Scrutiny on the digital side of President Trump’s 2016 campaign is mounting after revelations that the head of Cambridge Analytica, a data mining and analysis firm that worked for the campaign, contacted WikiLeaks’ Julian Assange about Democratic nominee Hillary Clinton’s emails.
The Daily Beast reported Wednesday that Alexander Nix, Cambridge Analytica’s CEO, told a third party that he reached out to the WikiLeaks founder last year about the emails that Clinton deleted from the server she used while secretary of State.
The Trump campaign paid Cambridge Analytica millions during the 2016 presidential race. In the aftermath of the Assange revelations, aides have raced to distance the campaign from the firm.
The company, which is partially owned by the family of billionaire Trump supporter Robert Mercer, mines online data in order to target potential voters with personalized political messaging. It reportedly also worked on the United Kingdom’s referendum over leaving the European Union.
The exchange between Nix and Assange, which occurred before Election Day, is likely to fuel the congressional and special counsel investigations into Russian election interference.
Last year, WikiLeaks released troves of hacked emails from the Democratic National Committee and Clinton campaign chairman John Podesta. WikiLeaks obtained the emails from Russian-backed hackers, according to a U.S. intelligence assessment.
The House Intelligence Committee has already requested information from Cambridge Analytica.
The Trump campaign issued a statement late Wednesday afternoon crediting the Republican National Committee and its data team as its “main source for data analytics” in 2016, an apparent attempt to distance the campaign from Cambridge Analytica.
“We as a campaign made the choice to rely on the voter data of the Republican National Committee to help elect President Donald J. Trump,” Michael Glassner, executive director of Donald Trump for President, said. “Any claims that voter data from any other source played a key role in the victory are false.”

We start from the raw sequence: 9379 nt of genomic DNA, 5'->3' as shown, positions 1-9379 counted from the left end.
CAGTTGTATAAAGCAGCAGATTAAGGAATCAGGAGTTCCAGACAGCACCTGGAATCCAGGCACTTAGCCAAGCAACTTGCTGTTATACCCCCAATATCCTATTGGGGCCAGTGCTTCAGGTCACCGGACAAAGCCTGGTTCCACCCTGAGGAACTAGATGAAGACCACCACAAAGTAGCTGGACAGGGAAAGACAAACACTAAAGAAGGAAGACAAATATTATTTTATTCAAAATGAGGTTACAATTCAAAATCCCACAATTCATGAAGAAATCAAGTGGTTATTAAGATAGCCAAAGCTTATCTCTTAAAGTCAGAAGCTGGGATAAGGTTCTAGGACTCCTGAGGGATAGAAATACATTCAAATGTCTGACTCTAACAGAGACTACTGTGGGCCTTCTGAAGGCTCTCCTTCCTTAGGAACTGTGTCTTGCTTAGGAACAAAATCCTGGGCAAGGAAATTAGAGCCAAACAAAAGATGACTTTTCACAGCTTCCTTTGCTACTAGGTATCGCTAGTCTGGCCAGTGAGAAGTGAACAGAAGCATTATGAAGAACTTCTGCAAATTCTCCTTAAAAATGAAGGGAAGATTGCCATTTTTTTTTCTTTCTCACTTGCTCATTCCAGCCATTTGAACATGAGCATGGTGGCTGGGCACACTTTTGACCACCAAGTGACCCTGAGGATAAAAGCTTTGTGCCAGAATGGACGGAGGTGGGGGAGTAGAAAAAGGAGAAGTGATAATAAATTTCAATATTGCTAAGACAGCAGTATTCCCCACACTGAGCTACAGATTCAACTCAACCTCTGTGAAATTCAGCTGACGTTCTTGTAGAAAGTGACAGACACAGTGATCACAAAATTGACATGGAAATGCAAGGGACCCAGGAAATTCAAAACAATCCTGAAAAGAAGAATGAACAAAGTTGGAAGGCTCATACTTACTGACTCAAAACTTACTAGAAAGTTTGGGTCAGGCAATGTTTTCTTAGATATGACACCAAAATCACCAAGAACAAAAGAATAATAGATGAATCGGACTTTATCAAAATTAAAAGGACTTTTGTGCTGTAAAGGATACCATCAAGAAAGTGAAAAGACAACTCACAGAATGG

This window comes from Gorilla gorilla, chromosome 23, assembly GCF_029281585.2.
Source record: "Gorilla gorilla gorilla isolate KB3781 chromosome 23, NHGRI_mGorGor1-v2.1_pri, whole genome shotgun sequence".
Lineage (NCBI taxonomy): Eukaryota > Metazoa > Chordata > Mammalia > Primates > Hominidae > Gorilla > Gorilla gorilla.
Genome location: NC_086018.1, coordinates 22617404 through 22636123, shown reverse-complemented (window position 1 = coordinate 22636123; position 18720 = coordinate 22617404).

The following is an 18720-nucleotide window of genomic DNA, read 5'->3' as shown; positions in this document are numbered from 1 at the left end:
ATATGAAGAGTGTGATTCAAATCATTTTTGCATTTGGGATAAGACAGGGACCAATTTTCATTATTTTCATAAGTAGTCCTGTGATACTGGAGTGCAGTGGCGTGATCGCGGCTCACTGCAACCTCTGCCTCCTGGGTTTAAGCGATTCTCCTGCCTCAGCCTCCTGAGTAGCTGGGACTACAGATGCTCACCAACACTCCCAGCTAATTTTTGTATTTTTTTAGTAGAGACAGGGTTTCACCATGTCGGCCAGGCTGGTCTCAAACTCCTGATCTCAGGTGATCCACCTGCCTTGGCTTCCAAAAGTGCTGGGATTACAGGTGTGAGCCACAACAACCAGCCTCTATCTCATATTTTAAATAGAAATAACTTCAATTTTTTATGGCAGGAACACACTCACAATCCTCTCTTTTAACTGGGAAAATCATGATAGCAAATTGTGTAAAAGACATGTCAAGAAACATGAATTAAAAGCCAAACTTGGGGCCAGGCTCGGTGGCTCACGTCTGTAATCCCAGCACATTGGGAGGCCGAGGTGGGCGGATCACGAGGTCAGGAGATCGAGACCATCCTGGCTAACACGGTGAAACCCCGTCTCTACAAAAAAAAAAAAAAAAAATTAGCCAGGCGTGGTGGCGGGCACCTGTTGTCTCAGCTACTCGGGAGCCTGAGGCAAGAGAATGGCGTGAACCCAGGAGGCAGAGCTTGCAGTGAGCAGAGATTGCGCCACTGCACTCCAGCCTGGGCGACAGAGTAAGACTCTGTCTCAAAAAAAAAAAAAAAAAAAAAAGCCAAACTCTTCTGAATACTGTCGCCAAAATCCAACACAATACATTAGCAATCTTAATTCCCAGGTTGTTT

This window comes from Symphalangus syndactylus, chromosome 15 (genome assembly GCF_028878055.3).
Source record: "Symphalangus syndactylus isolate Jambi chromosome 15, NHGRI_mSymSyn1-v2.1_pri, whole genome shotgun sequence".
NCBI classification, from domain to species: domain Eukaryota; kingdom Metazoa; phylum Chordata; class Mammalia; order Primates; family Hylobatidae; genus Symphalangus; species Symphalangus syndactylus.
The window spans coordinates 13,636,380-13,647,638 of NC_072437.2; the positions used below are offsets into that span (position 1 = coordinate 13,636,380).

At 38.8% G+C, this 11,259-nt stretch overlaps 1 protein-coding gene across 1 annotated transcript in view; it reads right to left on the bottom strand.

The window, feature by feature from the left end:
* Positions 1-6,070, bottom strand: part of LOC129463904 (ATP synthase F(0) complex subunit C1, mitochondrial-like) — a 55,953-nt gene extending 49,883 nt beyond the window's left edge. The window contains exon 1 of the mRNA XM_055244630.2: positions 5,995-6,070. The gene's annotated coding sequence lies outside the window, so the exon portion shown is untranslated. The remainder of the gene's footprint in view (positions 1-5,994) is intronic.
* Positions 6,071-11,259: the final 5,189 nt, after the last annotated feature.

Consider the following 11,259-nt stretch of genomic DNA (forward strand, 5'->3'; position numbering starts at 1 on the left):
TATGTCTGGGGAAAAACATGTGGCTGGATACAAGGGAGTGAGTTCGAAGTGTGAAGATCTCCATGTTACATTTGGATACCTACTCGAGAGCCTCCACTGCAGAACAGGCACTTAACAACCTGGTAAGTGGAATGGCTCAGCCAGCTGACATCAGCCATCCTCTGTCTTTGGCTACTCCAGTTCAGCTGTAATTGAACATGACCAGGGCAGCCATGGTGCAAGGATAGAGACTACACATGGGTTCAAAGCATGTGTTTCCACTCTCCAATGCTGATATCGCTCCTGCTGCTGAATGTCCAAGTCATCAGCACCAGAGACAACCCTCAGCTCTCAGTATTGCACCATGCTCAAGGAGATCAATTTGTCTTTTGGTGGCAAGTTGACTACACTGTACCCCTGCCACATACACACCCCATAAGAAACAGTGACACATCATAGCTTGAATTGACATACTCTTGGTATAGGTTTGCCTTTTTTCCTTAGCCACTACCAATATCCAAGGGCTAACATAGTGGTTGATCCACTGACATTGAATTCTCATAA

But campaign filings show that the campaign paid Cambridge Analytica $5.9 million for data management services between 2015 and 2016.
A former GOP source said that Cambridge Analytica primarily fit into the digital operations of the campaign and used data produced by the RNC for marketing on social media and other platforms.
“[The RNC] provided the data to Cambridge, and they used that for marketing,” the source said, adding that the company had roughly 12 to 15 employees on the ground in San Antonio, where Trump digital director Brad Parscale’s company is located.
Parscale met with members of the House Intelligence Committee behind closed doors on Tuesday as part of its Russia probe.
Another source familiar with the campaign’s data operations recall Cambridge Analytica playing little role, compared to the RNC.
“Cambridge Analytica didn’t really fit in with it much at all,” a source close to Trump’s data team said. “There was a push to use Cambridge from some different parts of the campaign, but when it came down to it, the tools that Cambridge Analytica created … didn’t have any proof that they worked.”
In a statement earlier this month responding to the House investigation request, a Cambridge Analytica spokesman emphasized the firm’s “prominent role” in Trump’s successful campaign.
Mercer has invested $5 million in Cambridge Analytica, according to The New Yorker. He isn’t the only Trump ally with connections to the firm — former White House chief strategist Stephen Bannon, who now runs Breitbart News, previously served on Cambridge Analytica’s board.